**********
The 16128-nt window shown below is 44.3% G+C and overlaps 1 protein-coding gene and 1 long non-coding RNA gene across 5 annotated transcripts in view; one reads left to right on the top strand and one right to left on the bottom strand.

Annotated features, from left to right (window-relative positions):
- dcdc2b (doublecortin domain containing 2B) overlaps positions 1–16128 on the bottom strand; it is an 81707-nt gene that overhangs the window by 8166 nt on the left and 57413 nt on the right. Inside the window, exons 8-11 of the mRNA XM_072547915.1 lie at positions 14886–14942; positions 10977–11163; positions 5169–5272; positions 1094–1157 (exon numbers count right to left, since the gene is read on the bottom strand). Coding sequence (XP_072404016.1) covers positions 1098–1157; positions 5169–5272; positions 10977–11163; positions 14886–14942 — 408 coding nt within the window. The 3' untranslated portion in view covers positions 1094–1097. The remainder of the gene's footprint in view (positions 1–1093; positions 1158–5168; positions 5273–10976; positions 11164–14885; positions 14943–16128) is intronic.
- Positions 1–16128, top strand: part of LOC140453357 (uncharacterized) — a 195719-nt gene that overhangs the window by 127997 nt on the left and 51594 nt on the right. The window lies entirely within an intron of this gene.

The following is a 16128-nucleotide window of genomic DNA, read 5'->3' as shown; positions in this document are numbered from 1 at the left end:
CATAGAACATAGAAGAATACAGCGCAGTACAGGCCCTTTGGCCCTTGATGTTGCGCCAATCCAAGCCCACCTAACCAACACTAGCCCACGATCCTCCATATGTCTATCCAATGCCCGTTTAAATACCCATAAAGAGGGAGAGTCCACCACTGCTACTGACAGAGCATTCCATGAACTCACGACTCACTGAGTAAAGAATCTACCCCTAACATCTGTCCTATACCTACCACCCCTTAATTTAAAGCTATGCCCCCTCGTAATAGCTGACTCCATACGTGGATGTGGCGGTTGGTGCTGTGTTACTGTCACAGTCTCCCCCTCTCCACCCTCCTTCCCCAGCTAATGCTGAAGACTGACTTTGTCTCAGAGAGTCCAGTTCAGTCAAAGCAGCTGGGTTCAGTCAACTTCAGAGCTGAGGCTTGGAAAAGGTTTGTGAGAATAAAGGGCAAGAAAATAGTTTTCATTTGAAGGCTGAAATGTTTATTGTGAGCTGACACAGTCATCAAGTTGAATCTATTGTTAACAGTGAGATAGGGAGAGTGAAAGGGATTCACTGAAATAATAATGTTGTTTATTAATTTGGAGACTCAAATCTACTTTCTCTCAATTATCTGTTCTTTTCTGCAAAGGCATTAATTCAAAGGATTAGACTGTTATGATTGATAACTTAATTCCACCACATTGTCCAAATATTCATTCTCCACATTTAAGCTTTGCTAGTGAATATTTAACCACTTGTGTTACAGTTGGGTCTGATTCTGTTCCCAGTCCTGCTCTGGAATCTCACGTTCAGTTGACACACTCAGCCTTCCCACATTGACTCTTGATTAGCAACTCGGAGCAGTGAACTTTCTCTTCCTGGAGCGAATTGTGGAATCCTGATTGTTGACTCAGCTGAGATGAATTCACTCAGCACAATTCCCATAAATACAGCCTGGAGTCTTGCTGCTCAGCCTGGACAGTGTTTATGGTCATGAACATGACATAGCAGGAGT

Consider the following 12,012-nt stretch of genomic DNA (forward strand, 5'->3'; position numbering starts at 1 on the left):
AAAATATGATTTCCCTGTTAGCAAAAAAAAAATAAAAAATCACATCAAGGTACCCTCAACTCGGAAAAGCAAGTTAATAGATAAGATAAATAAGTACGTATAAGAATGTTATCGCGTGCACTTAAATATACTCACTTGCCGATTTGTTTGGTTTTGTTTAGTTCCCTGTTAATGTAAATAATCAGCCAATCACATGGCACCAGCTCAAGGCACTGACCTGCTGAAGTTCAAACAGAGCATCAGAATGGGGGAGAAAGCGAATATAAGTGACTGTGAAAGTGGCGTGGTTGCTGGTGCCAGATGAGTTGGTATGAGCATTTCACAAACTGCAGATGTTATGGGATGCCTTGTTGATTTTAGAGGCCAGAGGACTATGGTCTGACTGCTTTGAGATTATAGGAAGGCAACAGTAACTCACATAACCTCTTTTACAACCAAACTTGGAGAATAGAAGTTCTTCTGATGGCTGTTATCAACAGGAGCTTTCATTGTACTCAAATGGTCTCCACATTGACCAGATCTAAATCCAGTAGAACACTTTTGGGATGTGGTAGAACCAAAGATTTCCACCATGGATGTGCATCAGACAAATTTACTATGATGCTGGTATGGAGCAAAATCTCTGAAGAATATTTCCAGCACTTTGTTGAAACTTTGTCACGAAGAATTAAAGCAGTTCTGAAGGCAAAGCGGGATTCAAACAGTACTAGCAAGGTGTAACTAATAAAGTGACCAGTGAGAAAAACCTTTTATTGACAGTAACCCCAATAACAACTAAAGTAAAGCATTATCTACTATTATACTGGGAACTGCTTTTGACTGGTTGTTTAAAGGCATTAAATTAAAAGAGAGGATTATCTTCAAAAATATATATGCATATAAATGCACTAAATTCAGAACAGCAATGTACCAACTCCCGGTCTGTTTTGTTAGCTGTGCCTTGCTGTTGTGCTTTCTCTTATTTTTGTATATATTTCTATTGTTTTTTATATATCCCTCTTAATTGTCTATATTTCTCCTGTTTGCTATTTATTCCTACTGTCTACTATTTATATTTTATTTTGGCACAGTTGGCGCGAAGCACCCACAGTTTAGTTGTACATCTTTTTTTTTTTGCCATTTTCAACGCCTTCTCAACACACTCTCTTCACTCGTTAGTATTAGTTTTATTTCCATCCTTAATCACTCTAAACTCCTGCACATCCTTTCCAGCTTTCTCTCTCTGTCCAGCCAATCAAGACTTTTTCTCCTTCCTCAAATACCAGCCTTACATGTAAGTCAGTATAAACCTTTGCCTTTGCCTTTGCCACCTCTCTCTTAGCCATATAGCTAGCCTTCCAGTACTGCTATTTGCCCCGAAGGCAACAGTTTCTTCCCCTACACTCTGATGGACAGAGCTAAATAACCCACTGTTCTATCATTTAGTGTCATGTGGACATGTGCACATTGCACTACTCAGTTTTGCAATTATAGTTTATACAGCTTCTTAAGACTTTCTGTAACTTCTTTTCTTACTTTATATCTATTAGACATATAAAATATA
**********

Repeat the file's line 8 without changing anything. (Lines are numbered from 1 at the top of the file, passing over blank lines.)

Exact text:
AAAATATGATTTCCCTGTTAGCAAAAAAAAAATAAAAAATCACATCAAGGTACCCTCAACTCGGAAAAGCAAGTTAATAGATAAGATAAATAAGTACGTATAAGAATGTTATCGCGTGCACTTAAATATACTCACTTGCCGATTTGTTTGGTTTTGTTTAGTTCCCTGTTAATGTAAATAATCAGCCAATCACATGGCACCAGCTCAAGGCACTGACCTGCTGAAGTTCAAACAGAGCATCAGAATGGGGGAGAAAGCGAATATAAGTGACTGTGAAAGTGGCGTGGTTGCTGGTGCCAGATGAGTTGGTATGAGCATTTCACAAACTGCAGATGTTATGGGATGCCTTGTTGATTTTAGAGGCCAGAGGACTATGGTCTGACTGCTTTGAGATTATAGGAAGGCAACAGTAACTCACATAACCTCTTTTACAACCAAACTTGGAGAATAGAAGTTCTTCTGATGGCTGTTATCAACAGGAGCTTTCATTGTACTCAAATGGTCTCCACATTGACCAGATCTAAATCCAGTAGAACACTTTTGGGATGTGGTAGAACCAAAGATTTCCACCATGGATGTGCATCAGACAAATTTACTATGATGCTGGTATGGAGCAAAATCTCTGAAGAATATTTCCAGCACTTTGTTGAAACTTTGTCACGAAGAATTAAAGCAGTTCTGAAGGCAAAGCGGGATTCAAACAGTACTAGCAAGGTGTAACTAATAAAGTGACCAGTGAGAAAAACCTTTTATTGACAGTAACCCCAATAACAACTAAAGTAAAGCATTATCTACTATTATACTGGGAACTGCTTTTGACTGGTTGTTTAAAGGCATTAAATTAAAAGAGAGGATTATCTTCAAAAATATATATGCATATAAATGCACTAAATTCAGAACAGCAATGTACCAACTCCCGGTCTGTTTTGTTAGCTGTGCCTTGCTGTTGTGCTTTCTCTTATTTTTGTATATATTTCTATTGTTTTTTATATATCCCTCTTAATTGTCTATATTTCTCCTGTTTGCTATTTATTCCTACTGTCTACTATTTATATTTTATTTTGGCACAGTTGGCGCGAAGCACCCACAGTTTAGTTGTACATCTTTTTTTTTTTGCCATTTTCAACGCCTTCTCAACACACTCTCTTCACTCGTTAGTATTAGTTTTATTTCCATCCTTAATCACTCTAAACTCCTGCACATCCTTTCCAGCTTTCTCTCTCTGTCCAGCCAATCAAGACTTTTTCTCCTTCCTCAAATACCAGCCTTACATGTAAGTCAGTATAAACCTTTGCCTTTGCCTTTGCCACCTCTCTCTTAGCCATATAGCTAGCCTTCCAGTACTGCTATTTGCCCCGAAGGCAACAGTTTCTTCCCCTACACTCTGATGGACAGAGCTAAATAACCCACTGTTCTATCATTTAGTGTCATGTGGACATGTGCACATTGCACTACTCAGTTTTGCAATTATAGTTTATACAGCTTCTTAAGACTTTCTGTAACTTCTTTTCTTACTTTATATCTATTAGACATATAAAATATA